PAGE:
Amongst the many societal tragedies left behind as a residue of the British Raj in India is the tradition of … Business Wire India
Amongst the many societal tragedies left behind as a residue of the British Raj in India is the tradition of prostitution prevalent in the Banchhada tribe found in Madhya Pradesh. “Highway Nights” is a hopeful take on the disturbing reality that hardly ever finds its prominence in the burning issues.
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Highway Nights Official Movie Poster. Live Action Short Film in Consideration of Oscars 2023. (Photo: Business Wire)
“A real-life incident on the dhaba (refreshment shacks along the highway) inspired me to make a film on this issue,” reflects director Shubham Singh.
“Highway Nights is a film with an important message and I hope it reaches a wider audience with the theatrical, digital and television broadcast all over the world,” said the national award-winning filmmaker-actor Prakash Jha in his interview with IANSlife. He plays the role of an overworked, underpaid but relentless truck driver who encounters a spritely young girl played by Mazel Vyas, on one of his transportation routes. She develops an intuitive trust in his fatherly demeanour. What transpires is a heartwarming story of kindness, humanity and empathy in a hostile environment where sex workers are usually not seen as human beings.
The fact that it all started with a desperate measure to combat mass unemployment curtailed on the Banchhada tribe by the British Raj officers as a punishment for killing a British sepoy by one of the tribals, makes a point at how deep set the trade which has now become a tradition. The men of this tribe have been following the impose for generations disguised as tradition. Banchhada is in fact not the only tribe to have taken up this as an accepted occupation. The Nat community in UP was listed under the Criminal Tribes Act, of 1871 by the Britishers compelled their women to end up with prostitution as the only source of livelihood.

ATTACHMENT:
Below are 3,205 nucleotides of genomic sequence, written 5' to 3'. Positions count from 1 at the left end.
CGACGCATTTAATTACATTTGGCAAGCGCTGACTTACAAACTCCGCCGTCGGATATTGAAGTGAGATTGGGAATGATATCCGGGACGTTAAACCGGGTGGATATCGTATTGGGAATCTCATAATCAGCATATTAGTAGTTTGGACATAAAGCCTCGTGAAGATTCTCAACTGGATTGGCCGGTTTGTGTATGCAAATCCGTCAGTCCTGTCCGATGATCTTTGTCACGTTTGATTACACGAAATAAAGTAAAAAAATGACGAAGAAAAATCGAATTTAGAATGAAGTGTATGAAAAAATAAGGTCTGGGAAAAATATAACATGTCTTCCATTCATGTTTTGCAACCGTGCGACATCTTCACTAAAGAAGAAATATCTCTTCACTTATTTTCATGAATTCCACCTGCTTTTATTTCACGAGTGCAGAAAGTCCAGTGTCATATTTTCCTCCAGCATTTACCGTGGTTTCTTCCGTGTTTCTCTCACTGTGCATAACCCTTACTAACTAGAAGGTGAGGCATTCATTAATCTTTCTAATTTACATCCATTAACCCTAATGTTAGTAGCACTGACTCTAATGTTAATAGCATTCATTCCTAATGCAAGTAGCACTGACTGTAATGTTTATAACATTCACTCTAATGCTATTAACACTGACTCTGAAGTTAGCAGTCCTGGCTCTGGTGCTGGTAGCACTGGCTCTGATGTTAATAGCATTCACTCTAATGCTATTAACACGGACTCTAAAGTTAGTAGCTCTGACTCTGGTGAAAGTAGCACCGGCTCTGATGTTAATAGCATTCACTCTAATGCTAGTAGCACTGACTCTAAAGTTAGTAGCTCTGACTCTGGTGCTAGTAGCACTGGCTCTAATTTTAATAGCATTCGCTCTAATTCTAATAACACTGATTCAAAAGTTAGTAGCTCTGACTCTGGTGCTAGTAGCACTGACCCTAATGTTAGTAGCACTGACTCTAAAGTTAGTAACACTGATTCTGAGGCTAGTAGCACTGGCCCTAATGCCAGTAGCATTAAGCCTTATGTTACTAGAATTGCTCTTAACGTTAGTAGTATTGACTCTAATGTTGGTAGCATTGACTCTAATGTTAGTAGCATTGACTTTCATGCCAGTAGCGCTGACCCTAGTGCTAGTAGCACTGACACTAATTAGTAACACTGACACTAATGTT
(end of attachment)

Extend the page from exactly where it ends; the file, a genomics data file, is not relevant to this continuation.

Nat Purwa has long been known as “a village of bastards” by the people there. “Devadasis” in the Southern states of India followed the same ritual except they would be “married off” to the local deity where the priests of the temple could exploit them being “God’s female servants.”
In his research preceding the film, Singh also mentions that some of these tribal girls are raped by their family members such as fathers, uncles and brothers before selling them off to a brothel. “People do not consider prostitution or people in this trade as human beings. It was this harsh reality which led me to talk about the issue. Sex workers are as human as me and you. Their life and dreams are just as important,” said Singh. He credits his entire crew and Associate Producer Elisha Kriis and Producer Akhilesh Choudhary for putting in hard work and faith in the project which does what good cinema is required to do – spreading awareness through entertainment and visuals.
“Being born and raised in India, I always felt the need to address the issues surrounding women in India. This film throws light on how discrimination leads to unemployment and inequality in terms of education and rights of indigenous women,” says Kriis, Associate Producer.
The film has received critical acclaim and has been awarded the grand jury prize at the Best of India Short Film Festival 2021. A Hollywood release is anticipated for the film in LA, USA soon.
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